On first glance, Anthony Joshua looks like a promoter's dream: a big-punching heavyweight, affable and the Olympic champion to boot. It is true to say that the sky is the limit in terms of Joshua's potential.
However, because of Joshua's pre-existing fame and pedigree, there are huge expectations on his shoulders and far greater pressures than the average novice. The pro careers of Audley Harrison and, to some extent, James DeGale serve as cautionary tales.
Joshua won his fourth professional fight on Saturday, and none of his early opponents has lasted past two rounds. In theory, there should be no rush for a 24-year-old in the heavyweight division, where these days fighters tend to peak past the age of 30.
But because Joshua is already a box-office attraction whose career will be closely followed by fans and media, there will be calls to move him artificially fast through the ranks.
Promoter Eddie Hearn will also want to keep the goodwill that surrounds Joshua, which could ebb away if fans get bored of his journey through a succession of one-sided learning fights.
Hearn has struck on a good idea by having Joshua travel around, visiting Wales for his last fight, and he's due to fight Hector Avila in Scotland next. Joshua is a physical spectacle, and fans in new places will turn out for the novelty value of seeing a potential superstar.
Avila is not a great opponent, despite taking a demotivated Dereck Chisora nine rounds last year. It is, however, a classic promoting trick to match your man against previous opponents of domestic rivals, looking to beat them more impressively.
It is hard to know how long Avila will extend Joshua but after that, his fifth fight, it is probably time to step up the opposition.
Joshua has a similar problem to 2008 Olympic bronze-medalist David Price—both are so heavy-handed that opponents don't last long enough to offer much challenge. Price eventually went into his first real international fight without adequate preparation against Tony Thompson, an opponent who dug in and threw back.
Part of the problem is that the UK domestic scene has a significant gulf in quality between Chisora, Price, Tyson Fury and the rest.
Although it would not be totally ridiculous to see Joshua with a game veteran like Matt Skelton or Martin Rogan, he is unlikely to learn much from them. The most suitable British opponents would be current English champion John McDermott and, in particular, Michael Sprott.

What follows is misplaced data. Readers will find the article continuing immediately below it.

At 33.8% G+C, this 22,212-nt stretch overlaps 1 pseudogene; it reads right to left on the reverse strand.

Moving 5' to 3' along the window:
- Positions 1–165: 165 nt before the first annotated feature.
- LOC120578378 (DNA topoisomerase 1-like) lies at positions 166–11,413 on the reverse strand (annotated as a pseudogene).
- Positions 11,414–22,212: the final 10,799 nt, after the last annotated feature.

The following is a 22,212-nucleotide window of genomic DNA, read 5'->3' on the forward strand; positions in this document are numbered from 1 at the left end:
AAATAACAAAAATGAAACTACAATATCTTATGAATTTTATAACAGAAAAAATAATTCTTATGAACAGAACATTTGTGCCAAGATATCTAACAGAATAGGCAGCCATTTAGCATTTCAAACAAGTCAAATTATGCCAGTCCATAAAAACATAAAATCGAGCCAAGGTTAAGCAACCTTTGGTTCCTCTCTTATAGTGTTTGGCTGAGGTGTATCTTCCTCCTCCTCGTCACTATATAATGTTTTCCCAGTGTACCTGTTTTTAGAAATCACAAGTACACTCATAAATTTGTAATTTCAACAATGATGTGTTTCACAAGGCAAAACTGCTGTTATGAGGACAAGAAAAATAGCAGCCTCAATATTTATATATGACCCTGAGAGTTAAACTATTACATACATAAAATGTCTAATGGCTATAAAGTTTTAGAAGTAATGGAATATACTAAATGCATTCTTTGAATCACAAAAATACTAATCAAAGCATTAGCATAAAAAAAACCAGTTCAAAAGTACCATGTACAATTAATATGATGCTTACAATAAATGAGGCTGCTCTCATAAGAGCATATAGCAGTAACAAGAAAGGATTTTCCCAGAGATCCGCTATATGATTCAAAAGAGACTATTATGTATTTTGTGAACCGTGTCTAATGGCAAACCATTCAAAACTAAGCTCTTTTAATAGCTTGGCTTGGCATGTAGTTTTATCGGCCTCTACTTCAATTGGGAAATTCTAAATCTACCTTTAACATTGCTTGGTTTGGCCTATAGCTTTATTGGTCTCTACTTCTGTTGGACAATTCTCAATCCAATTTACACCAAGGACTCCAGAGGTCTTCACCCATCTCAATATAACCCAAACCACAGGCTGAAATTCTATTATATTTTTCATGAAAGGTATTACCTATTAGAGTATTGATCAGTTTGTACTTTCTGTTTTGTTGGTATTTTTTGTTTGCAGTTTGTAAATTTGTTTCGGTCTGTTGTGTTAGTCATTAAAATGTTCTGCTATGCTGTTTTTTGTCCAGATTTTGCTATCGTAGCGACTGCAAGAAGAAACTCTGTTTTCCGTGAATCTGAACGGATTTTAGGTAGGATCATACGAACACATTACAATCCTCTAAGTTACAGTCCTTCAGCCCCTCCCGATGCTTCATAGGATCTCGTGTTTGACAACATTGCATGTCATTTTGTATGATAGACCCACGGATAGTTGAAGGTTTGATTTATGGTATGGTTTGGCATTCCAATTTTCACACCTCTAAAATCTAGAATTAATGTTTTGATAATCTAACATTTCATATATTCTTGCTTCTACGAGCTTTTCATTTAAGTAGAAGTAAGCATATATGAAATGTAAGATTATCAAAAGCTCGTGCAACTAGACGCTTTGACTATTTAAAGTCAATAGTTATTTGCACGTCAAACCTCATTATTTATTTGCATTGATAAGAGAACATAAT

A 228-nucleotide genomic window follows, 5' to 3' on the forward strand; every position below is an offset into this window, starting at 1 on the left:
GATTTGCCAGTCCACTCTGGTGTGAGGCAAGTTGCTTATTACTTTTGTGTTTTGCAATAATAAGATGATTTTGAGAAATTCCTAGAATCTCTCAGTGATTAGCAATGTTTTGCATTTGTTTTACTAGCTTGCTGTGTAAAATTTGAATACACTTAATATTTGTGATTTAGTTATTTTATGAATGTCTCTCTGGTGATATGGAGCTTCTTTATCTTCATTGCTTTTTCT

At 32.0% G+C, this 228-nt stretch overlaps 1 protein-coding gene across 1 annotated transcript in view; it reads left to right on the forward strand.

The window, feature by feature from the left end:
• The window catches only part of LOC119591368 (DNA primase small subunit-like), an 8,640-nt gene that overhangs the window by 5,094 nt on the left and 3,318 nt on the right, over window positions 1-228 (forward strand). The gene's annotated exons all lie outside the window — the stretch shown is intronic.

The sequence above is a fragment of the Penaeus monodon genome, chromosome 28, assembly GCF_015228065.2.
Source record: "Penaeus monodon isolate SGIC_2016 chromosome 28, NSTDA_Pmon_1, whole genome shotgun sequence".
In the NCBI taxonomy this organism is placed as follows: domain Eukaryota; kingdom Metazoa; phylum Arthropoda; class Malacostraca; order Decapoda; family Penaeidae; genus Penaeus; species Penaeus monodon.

Looking further afield, the man who best fits the bill is Dominick Guinn, the once-hyped American who, at 38, has become a superior journeyman. In recent years, Guinn has gone the distance with Tomasz Adamek, Denis Boystov and Kubrat Pulev, but he hasn't logged a good win since 2008.
Beyond Guinn, another suitable American would be Nicolai Firtha, the 6'6" "Stone Man" who went five rounds with Fury and four with Deontay Wilder. That makes him a good barometer of Joshua's power as a professional.
One man Joshua shouldn't fight is Harrison, despite the "Olympic champion vs. Olympic champion" sales pitch. Harrison would inevitably turn it into his show, and after his first-round defeats to Price and Wilder, fans have grown bored of the circus. Given the way in which Joshua responded for calls to fight Riddick Bowe, he may already know this.
MBE (@anthonyfjoshua) January 15, 2014
A significant advantage Joshua has over Harrison and DeGale is a trainer in Tony Sims, who is actively concerned with keeping his charge's feet on the ground. As Joshua told the Mirror in November, “The only thing I listen to about my prospects is what my coach tells me, and he tells me I’m rubbish and that I’ve a lot to work on."
In his post-fight interview with Sky Sports on Saturday, Joshua was very self-critical, perhaps even exaggeratedly so.
But for a man in his position—already being told he's the champ, a future legend and all the rest—it is far better he be over-critical than over-confident.
On the other hand, Joshua has told the BBC he wants a heavyweight title shot by 2017, so the ambition is there. That is a realistic trajectory given the quality of the division once Wladimir Klitschko retires.
By the end of 2014, Joshua doesn't need to be worrying about world rankings yet, but he should look to have fought a top-50 fighter against whom a win will move his status from that of a promising former amateur to that of a rising professional.